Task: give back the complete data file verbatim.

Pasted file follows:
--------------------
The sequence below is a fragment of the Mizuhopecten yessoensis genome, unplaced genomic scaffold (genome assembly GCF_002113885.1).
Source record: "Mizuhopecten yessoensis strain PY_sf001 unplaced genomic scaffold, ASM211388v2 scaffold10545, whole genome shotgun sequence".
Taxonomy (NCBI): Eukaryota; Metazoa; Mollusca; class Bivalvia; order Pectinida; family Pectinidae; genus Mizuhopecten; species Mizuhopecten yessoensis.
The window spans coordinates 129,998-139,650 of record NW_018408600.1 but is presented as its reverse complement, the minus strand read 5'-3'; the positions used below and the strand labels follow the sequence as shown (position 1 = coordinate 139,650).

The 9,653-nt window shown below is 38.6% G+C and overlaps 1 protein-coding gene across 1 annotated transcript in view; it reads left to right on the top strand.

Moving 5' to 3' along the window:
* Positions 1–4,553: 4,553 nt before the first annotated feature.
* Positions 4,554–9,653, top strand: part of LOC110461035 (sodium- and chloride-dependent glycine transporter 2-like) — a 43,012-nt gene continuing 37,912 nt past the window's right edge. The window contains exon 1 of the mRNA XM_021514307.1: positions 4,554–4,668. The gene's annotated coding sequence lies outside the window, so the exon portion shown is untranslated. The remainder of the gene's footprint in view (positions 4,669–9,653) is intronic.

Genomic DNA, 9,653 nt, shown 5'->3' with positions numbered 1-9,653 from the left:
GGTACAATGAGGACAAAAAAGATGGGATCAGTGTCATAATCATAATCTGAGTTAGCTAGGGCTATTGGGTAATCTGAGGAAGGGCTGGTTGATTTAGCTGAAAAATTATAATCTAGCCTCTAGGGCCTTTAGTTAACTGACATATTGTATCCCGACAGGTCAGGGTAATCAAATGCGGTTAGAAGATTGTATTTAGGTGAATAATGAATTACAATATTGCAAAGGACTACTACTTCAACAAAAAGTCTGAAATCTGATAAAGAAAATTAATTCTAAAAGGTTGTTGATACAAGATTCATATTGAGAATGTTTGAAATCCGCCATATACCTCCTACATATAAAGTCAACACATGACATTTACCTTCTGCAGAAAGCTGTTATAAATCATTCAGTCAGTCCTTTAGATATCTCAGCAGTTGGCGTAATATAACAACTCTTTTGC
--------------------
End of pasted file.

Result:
The sequence below is a fragment of the Mizuhopecten yessoensis genome, unplaced genomic scaffold (genome assembly GCF_002113885.1).
Source record: "Mizuhopecten yessoensis strain PY_sf001 unplaced genomic scaffold, ASM211388v2 scaffold10545, whole genome shotgun sequence".
Taxonomy (NCBI): Eukaryota; Metazoa; Mollusca; class Bivalvia; order Pectinida; family Pectinidae; genus Mizuhopecten; species Mizuhopecten yessoensis.
The window spans coordinates 129,998-139,650 of record NW_018408600.1 but is presented as its reverse complement, the minus strand read 5'-3'; the positions used below and the strand labels follow the sequence as shown (position 1 = coordinate 139,650).

The 9,653-nt window shown below is 38.6% G+C and overlaps 1 protein-coding gene across 1 annotated transcript in view; it reads left to right on the top strand.

Moving 5' to 3' along the window:
* Positions 1–4,553: 4,553 nt before the first annotated feature.
* Positions 4,554–9,653, top strand: part of LOC110461035 (sodium- and chloride-dependent glycine transporter 2-like) — a 43,012-nt gene continuing 37,912 nt past the window's right edge. The window contains exon 1 of the mRNA XM_021514307.1: positions 4,554–4,668. The gene's annotated coding sequence lies outside the window, so the exon portion shown is untranslated. The remainder of the gene's footprint in view (positions 4,669–9,653) is intronic.

Genomic DNA, 9,653 nt, shown 5'->3' with positions numbered 1-9,653 from the left:
GGTACAATGAGGACAAAAAAGATGGGATCAGTGTCATAATCATAATCTGAGTTAGCTAGGGCTATTGGGTAATCTGAGGAAGGGCTGGTTGATTTAGCTGAAAAATTATAATCTAGCCTCTAGGGCCTTTAGTTAACTGACATATTGTATCCCGACAGGTCAGGGTAATCAAATGCGGTTAGAAGATTGTATTTAGGTGAATAATGAATTACAATATTGCAAAGGACTACTACTTCAACAAAAAGTCTGAAATCTGATAAAGAAAATTAATTCTAAAAGGTTGTTGATACAAGATTCATATTGAGAATGTTTGAAATCCGCCATATACCTCCTACATATAAAGTCAACACATGACATTTACCTTCTGCAGAAAGCTGTTATAAATCATTCAGTCAGTCCTTTAGATATCTCAGCAGTTGGCGTAATATAACAACTCTTTTGC